Written by xinapray

October 29, 2010 at 4:20 pm

Images of Shangrila

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We were out in the late afternoon, driving around on the high-country grassland when our lead vehicle pulled to a quick stop. The plain before us was bathed in beautiful muted glow and in the distance, a storm front was coming This is down from the hills.We were out in the late afternoon, driving around on the high-country grassland when our lead vehicle pulled to a quick stop. The plain before us was bathed in beautiful muted glow and in the distance, a storm front was coming down from the hills.
Storm Front and Shangrila Grasslands

The square in old town Shangri-la. We were there right between the Mid-Autumn Festival and National Day/Golden Week. It was thus pretty quiet.
The Square in Old Shangrila

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October 17, 2010 at 12:51 am

On the Road to Shangri-La

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Yi Boy in Traditional Tibetan Coat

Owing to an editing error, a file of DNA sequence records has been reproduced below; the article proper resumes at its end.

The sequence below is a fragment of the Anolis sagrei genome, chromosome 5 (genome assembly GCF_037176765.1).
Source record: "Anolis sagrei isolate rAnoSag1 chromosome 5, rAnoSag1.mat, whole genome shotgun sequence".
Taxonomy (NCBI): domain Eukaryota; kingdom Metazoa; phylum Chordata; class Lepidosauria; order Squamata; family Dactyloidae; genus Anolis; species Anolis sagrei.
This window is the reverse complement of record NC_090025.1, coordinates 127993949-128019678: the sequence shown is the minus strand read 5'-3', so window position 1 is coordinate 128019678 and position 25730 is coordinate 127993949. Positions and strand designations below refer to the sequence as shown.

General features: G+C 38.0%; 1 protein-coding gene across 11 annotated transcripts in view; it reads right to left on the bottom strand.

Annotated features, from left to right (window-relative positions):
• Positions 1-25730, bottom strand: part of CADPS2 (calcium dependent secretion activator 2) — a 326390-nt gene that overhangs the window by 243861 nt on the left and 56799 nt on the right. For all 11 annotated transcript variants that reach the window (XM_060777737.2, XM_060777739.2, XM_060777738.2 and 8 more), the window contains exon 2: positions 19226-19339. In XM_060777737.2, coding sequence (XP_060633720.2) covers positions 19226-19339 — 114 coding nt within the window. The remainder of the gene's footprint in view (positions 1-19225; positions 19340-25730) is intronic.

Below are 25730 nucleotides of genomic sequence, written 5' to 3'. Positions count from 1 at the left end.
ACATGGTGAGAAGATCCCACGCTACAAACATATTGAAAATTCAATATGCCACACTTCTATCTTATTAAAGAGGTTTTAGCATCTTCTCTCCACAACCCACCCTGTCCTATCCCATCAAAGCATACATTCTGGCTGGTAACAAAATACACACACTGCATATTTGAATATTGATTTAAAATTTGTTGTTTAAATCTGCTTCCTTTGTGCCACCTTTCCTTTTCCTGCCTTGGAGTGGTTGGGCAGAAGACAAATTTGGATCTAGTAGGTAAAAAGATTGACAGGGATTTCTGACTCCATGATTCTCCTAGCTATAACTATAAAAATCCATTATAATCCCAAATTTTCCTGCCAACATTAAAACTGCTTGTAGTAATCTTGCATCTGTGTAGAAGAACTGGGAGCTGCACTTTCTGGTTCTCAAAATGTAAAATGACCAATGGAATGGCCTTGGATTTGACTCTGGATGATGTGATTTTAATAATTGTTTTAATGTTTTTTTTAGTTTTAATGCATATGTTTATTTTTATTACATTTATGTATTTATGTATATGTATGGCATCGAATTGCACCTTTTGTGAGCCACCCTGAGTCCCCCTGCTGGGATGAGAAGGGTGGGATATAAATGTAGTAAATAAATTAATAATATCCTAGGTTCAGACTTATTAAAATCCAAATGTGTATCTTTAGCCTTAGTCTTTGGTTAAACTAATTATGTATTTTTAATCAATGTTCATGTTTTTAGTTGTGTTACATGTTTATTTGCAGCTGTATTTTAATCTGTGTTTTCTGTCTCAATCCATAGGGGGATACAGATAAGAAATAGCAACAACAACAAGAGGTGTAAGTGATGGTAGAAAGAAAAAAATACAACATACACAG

While on the road to Shangri-la (formerly called Zhongdian), we came across this young Yi boy, dressed in a traditional embroidered Tibetan coat with fur trim.

Magical Shangrila Landscape

Mist-shrouded peaks, deep, fertile valleys and rich, earthy hillsides. Could this be the place that James Hilton found his Shangri-La?

Written by xinapray

October 15, 2010 at 1:48 am

Lijiang

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Lijiang, a UNESCO World Heritage site, was the first stop on our road trip through the eastern Tibetan Plateau.

It was sprinkling as we pulled into town but as we finished getting settled in at the inn, things eased up enough so that we could hoof it down to the town square to start exploring. And behold, this is what greeted us.
Lijiang Old Town Square with Rainbow

 

Narrow cobblestone streets (open to foot traffic only) traverse all of Old Town. Running alongside these footpaths is an amazing network of babbling brooks and waterways. As we wandered around in the cool Fall evening, I was captivated by the fresh alpine air, the rustic architecture, the impeccably clear water and the charming paving-stone walkways.
Old Lijiang Cobblestone Street